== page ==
Thereupon defense counsel objected and requested a mistrial, arguing that the witness' statement about the appellant's remaining silent was unduly prejudicial. The motion was refused. Appellant now argues that such denial was error because "it is reversible error to admit evidence of a defendant's silence at the time of his arrest". Commonwealth v. Greco, 465 Pa. 400, 350 A.2d 826, 828 (1976). The Fifth Amendment forbids such commenting upon an accused's silence, the fear being that jurors will accept such as an indication of guilt. Commonwealth v. Haideman, 449 Pa. 367, 296 A.2d 765 (1972). In these cited cases, and others mentioned therein, the references to the defendant's remaining silent are more than one in number and leave no doubt, by deduction or inference, that the accused during questioning would not discuss the crime. Therein arises the fear that jurors will suspect that the man "knew something he wasn't telling." However, in the instant case, after, identifying *451 questions, only the theft of movable property charge was referred to, which precipitated the defendant's silence. There was no detailed questioning into any other aspect of the alleged criminal activities, nor was the subject's act of silence again mentioned. I consider it the duty of the trial court to assess the possibility of prejudicial inference arising from such testimony, and here the court did so. Because it is very difficult for an appellate court from the printed record to have the same feeling for the events at trial as did the lower court judge, I should find error only when it is clear that the trial judge abused his discretion in denying the motion for a mistrial. I do not so find. On the contrary, I believe the lower court's determination that no prejudice arose was justified. The public is not unaware of the accused's right to remain silent and the duty of the Commonwealth to prove guilt beyond reasonable doubt. With this recently increased awareness, I find it more and more unlikely to suspect that prejudice arises when the exercise of the constitutional right is mentioned, particularly in an off-hand manner. I believe that the awareness of this right has been most generally disseminated through the media until we have now reached the juncture where slight, unrepeated mention of the accused's remaining silent without contextual direct or inferential potential for prejudice, is no more harmful to the accused in the eyes of jurors than prosecution statements as to allegations of guilt.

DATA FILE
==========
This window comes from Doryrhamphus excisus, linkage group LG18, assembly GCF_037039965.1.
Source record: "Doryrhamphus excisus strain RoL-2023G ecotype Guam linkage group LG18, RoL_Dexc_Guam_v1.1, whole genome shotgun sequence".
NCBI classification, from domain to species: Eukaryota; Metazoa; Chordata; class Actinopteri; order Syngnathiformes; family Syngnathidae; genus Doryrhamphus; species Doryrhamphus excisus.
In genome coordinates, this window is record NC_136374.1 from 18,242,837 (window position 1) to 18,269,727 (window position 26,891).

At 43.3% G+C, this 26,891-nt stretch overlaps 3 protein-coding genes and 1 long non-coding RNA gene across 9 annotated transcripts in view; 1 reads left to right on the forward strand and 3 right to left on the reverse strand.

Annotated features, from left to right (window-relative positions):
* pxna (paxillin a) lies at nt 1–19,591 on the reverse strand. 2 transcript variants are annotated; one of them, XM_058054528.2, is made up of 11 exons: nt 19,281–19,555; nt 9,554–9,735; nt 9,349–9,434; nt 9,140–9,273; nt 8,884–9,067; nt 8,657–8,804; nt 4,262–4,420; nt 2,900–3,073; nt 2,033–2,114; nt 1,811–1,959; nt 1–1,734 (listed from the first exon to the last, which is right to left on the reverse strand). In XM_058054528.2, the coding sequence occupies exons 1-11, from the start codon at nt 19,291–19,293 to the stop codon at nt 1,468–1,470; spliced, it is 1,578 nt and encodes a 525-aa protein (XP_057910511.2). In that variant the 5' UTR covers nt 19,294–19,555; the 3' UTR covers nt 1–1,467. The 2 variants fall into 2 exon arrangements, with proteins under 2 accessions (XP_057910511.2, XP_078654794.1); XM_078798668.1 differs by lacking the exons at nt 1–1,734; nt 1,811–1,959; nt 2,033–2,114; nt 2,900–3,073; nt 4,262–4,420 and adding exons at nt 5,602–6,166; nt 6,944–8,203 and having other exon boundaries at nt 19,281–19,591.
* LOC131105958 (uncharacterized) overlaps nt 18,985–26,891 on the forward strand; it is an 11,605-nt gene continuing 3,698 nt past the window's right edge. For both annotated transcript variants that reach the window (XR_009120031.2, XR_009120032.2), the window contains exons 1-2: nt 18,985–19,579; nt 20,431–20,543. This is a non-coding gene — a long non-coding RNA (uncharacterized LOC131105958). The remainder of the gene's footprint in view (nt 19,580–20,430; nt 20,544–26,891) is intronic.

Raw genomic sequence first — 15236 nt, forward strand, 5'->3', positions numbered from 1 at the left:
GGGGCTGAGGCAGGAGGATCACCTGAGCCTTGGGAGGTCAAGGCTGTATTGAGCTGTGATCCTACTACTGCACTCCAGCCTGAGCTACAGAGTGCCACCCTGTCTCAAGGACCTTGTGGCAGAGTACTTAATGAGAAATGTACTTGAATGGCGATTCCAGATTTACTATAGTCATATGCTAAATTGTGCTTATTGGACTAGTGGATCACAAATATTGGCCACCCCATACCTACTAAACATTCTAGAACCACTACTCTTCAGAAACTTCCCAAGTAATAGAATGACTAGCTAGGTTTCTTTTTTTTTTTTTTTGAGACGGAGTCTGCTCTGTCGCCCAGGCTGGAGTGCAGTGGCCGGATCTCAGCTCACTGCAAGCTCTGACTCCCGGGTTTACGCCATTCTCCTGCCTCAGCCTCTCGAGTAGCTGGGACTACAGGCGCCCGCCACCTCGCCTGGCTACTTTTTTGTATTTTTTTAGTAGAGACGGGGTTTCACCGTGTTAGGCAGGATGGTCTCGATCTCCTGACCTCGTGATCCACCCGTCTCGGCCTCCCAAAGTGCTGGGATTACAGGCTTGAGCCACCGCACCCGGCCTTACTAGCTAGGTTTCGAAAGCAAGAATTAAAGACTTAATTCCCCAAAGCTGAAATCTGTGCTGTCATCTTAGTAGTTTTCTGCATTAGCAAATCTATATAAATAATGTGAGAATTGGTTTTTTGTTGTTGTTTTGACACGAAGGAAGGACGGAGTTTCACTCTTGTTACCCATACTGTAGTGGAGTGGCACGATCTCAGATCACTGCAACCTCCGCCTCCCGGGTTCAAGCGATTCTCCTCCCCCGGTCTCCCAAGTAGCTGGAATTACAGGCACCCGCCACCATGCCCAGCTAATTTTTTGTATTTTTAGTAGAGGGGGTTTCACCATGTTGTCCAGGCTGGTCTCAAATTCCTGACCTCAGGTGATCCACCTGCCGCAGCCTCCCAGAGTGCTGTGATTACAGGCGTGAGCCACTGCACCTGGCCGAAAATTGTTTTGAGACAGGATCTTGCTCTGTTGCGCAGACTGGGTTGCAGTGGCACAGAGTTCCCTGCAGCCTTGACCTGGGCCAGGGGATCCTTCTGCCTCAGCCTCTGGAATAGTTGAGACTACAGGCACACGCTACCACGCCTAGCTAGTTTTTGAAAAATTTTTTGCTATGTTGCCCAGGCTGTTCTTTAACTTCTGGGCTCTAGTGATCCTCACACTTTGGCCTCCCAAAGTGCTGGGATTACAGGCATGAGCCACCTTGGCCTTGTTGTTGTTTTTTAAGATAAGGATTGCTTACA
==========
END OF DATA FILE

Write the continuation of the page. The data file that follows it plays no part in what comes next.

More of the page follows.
As a part of its case, the Commonwealth introduced into evidence four sticks, identified by an F.B.I. investigator who analyzed the items as pieces of a broomstick. As to only one piece he "concluded that those yarns [found thereon] could have originated from this shirt [which the victim was wearing]." Notes of testimony, p. 75. Appellant objects, arguing that the jury was thus permitted to infer that at least one of these items was used to beat the body of the victim. There is no basis for such inference, these items not being such as immediately to inflame the mind or cause one instantly to recoil as from a readily-identifiable instrument *452 of crime. The point of their admission in this case is one of relevancy. And we hold that they were relevant to show the fall of the victim into the ravine, and his stopping at the spot where the sticks were found, together with some of his personal items. This is a fact material to the case. See Commonwealth v. Myers, 439 Pa. 381, 266 A.2d 756 (1970).
One of the indictments was for possession of an instrument of crime. This was a handgun found in the possession of appellant when he was stopped in Philadelphia. However there was no direct testimony as to possession of any gun in Montgomery County the victim when released from the trunk, tied, and abandoned in Montgomery County, did not testify to seeing this handgun, which he had observed when first abducted. Appellant argues that it was error for the lower court not to have sustained his demurrer or request for directed verdict on the basis that Montgomery County had no jurisdiction over this charge. Circumstantial evidence is sufficient for indictment and conviction. The circumstantial evidence here presented that this weapon accompanied appellant during the entire event, from Philadelphia, to Montgomery County, and back to Philadelphia, together with the law allowing that, "in order to obviate the difficulty of proof as to offenses committed during journeys from place to place, in any indictment for felony or misdemeanor committed on any . . . carriage whatever employed in any journey, it shall be sufficient to allege that such felony or misdemeanor was committed within any county or place through any part whereof such . . . carriage shall have passed in the course of the journey during which such felony or misdemeanor shall have been committed . . .," make clear that Montgomery County had jurisdiction. Act of 1860, March 31, P.L. 427, § 49, 19 P.S. 525. See Commonwealth v. Hainds, 448 Pa. 67, 292 A.2d 337 (1972).